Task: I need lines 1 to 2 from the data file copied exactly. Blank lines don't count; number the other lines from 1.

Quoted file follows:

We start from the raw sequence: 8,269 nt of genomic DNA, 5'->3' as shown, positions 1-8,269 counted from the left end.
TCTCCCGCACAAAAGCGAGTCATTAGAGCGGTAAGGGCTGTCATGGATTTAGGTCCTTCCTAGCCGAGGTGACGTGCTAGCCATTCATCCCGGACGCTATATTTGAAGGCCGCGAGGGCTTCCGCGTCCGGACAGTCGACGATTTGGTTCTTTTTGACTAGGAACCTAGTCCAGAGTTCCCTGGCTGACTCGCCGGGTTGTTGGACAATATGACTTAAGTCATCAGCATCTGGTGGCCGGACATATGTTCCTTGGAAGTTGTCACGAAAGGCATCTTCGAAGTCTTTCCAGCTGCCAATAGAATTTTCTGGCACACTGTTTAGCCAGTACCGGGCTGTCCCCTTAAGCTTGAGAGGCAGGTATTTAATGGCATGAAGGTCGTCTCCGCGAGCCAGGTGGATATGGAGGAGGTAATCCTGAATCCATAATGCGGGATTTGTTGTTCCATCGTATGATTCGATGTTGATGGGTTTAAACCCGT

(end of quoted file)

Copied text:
We start from the raw sequence: 8,269 nt of genomic DNA, 5'->3' as shown, positions 1-8,269 counted from the left end.
TCTCCCGCACAAAAGCGAGTCATTAGAGCGGTAAGGGCTGTCATGGATTTAGGTCCTTCCTAGCCGAGGTGACGTGCTAGCCATTCATCCCGGACGCTATATTTGAAGGCCGCGAGGGCTTCCGCGTCCGGACAGTCGACGATTTGGTTCTTTTTGACTAGGAACCTAGTCCAGAGTTCCCTGGCTGACTCGCCGGGTTGTTGGACAATATGACTTAAGTCATCAGCATCTGGTGGCCGGACATATGTTCCTTGGAAGTTGTCACGAAAGGCATCTTCGAAGTCTTTCCAGCTGCCAATAGAATTTTCTGGCACACTGTTTAGCCAGTACCGGGCTGTCCCCTTAAGCTTGAGAGGCAGGTATTTAATGGCATGAAGGTCGTCTCCGCGAGCCAGGTGGATATGGAGGAGGTAATCCTGAATCCATAATGCGGGATTTGTTGTTCCATCGTATGATTCGATGTTGATGGGTTTAAACCCGT